You’ve read about it. Thought about it. You’ve watched Mark’s message calling all readers. You’ve even imagined yourself taking part in this month’s Challenge. You’ve toyed with it, considered it, but ultimately held back. For whatever reason you’re a straggler, a dawdler, maybe just slow to warm up, perhaps unsure, apprehensive – for whatever reason undecided, uncommitted.
Mind if we ask…why? What’s holding you back? When you imagine taking up the Challenge, what scenarios, what predicaments come to mind that ultimately convince you to sit this one out? What self-talk, if you don’t mind us asking, finally persuades you to forgo the investment in yourself? And, hey, can we get in on that conversation? Pardon us while we brazenly interject ourselves into that floating thought bubble above your head and put in our two cents.
Aristotle had this to share about habits: “We are what we repeatedly do. Excellence, then, is not an act, but a habit.”
The motivation for developing a positive health habit may come from the beckoning of a New Year, a firm nudge from your doctor or your ever-expanding waistline. A few months ago we talked about how to break bad habits. While bad habits can almost miraculously get set in stone overnight, developing a good habit takes a bit more coaxing, commitment, deliberation and time. But you can become a true master at developing a good habit. You just need the tools and resolve to help you get there.
Here are five practical tips to transform your healthy pipe dream into a solid reality.
New Year’s Eve: parties (whether they be grand galas, small social gatherings, cozy dinners with partners/friends, or living room camp-outs with the kids), champagne, evening appetizers, brunch buffets, noisemakers, balloons and glittery hats, kisses at midnight or perhaps turning in early. Each of us will be doing something different this evening, but somehow the occasion sparks a similar sentiment in everyone. Reflection, contemplation – a mental review of good times during the year and perhaps regret of a few unfortunate moments. We think about not just what happened, per se, but how we view the pattern or progression along the way. What has the year meant for us? How far have we come? What were the highlights, and where were the low points? In our professional lives? In our personal lives? In our families and social circles? And, of course, in our health?
Sure, we believe in happy, healthy holidays. Why else would we (in the good company of other blogs, magazines, and newspapers) serve up “healthy” holiday tips: recipes, activities, etc. to make your Christmas, Hanukkah, solstice, Kwanzaa, New Year’s, etc. more health conscious? We absolutely think that it’s worth offering healthy ideas that may spark a desired change for those who are looking for it. (The intent, at least in our suggestions, isn’t a full revision of holiday celebration but a presentation of possible options that may catch our readers’ interest. In other words: a bit of integration perhaps, but not a full out substitution. )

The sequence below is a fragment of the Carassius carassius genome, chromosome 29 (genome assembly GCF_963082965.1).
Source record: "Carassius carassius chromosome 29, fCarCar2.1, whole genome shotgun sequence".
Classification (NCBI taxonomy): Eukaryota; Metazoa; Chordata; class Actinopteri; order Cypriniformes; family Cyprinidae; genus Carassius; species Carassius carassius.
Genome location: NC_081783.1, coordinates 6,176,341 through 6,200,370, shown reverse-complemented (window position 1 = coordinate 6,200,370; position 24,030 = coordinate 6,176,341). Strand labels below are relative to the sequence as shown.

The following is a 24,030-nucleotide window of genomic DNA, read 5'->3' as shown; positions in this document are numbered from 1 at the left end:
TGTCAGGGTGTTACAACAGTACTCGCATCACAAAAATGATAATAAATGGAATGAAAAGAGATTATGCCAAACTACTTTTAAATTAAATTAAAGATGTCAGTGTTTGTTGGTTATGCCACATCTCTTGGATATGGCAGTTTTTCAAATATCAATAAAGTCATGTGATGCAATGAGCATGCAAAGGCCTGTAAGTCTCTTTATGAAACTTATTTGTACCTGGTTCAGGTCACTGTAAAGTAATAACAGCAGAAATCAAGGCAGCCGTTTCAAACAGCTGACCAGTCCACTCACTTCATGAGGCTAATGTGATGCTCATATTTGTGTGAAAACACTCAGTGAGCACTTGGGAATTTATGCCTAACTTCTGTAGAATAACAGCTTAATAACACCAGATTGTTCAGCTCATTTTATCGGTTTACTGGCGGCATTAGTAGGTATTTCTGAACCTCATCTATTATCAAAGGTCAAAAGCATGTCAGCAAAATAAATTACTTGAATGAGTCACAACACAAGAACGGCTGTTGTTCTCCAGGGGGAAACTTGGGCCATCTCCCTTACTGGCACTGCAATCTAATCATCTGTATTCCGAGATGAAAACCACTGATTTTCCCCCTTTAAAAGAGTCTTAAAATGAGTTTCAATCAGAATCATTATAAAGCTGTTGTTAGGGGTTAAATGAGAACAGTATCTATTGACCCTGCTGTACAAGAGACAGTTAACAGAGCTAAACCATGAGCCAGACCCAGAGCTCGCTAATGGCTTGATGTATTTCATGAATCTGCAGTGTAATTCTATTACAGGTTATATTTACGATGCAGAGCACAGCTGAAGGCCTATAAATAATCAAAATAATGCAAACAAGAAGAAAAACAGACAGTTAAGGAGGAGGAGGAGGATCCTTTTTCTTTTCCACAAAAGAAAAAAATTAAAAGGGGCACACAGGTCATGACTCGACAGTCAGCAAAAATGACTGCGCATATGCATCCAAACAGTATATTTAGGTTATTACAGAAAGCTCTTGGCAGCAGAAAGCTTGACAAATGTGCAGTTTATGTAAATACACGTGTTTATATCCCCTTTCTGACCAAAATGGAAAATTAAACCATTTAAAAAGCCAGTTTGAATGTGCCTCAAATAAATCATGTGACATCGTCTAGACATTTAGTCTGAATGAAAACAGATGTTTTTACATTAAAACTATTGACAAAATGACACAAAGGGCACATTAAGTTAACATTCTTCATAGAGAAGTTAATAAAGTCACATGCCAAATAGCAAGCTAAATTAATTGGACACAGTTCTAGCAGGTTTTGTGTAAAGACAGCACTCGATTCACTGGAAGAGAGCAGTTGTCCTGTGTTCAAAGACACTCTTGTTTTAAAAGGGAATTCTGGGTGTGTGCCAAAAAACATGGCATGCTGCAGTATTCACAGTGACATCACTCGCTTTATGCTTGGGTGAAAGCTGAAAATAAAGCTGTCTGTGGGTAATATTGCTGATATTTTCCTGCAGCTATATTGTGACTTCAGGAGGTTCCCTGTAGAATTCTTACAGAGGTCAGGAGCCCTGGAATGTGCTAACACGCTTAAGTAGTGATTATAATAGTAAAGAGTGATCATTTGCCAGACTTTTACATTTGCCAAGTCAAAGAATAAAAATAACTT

Thanks to Andrew Rubalcava for this Guest Post! Andrew’s site Go Healthy Go Fit is a newcomer in the health and fitness blogosphere having just started a couple months ago. Be sure to drop by and read Andrew’s interview of me if you haven’t already.
Everyone has got a different schedule these days. Whether you’re a business person working 9 to 5, a college kid with a varying schedule, or anything in between, eating healthy and staying fit poses the same challenge to any lifestyle or schedule. On my site, Go Healthy Go Fit, I break up different lifestyles by categories that encompass a certain type of schedule. This way you can identify what category best matches your current lifestyle and read about the tips. It’s just about tweaking it to fit your particular schedule. So here are a few helpful tips about staying Primal in any lifestyle!
A show of hands here. Chronic cardio buffs? Halloween candy freaks? Caffeine fiends? Stress addicts? French bread fanatics? Bad health habits come in all forms, we know. But the question of the day is this: how do we finally rid ourselves of those compulsive longings, those simultaneously desired and resented routines? Is it simply a matter of will power? Is it clever strategy? Permanent exile from the world where these pet practices and items can’t taunt us with their presence? We’re interested in what your tips (and those past/present vices) are, but here are some ideas to get the proverbial ball rolling – and that monkey off your back.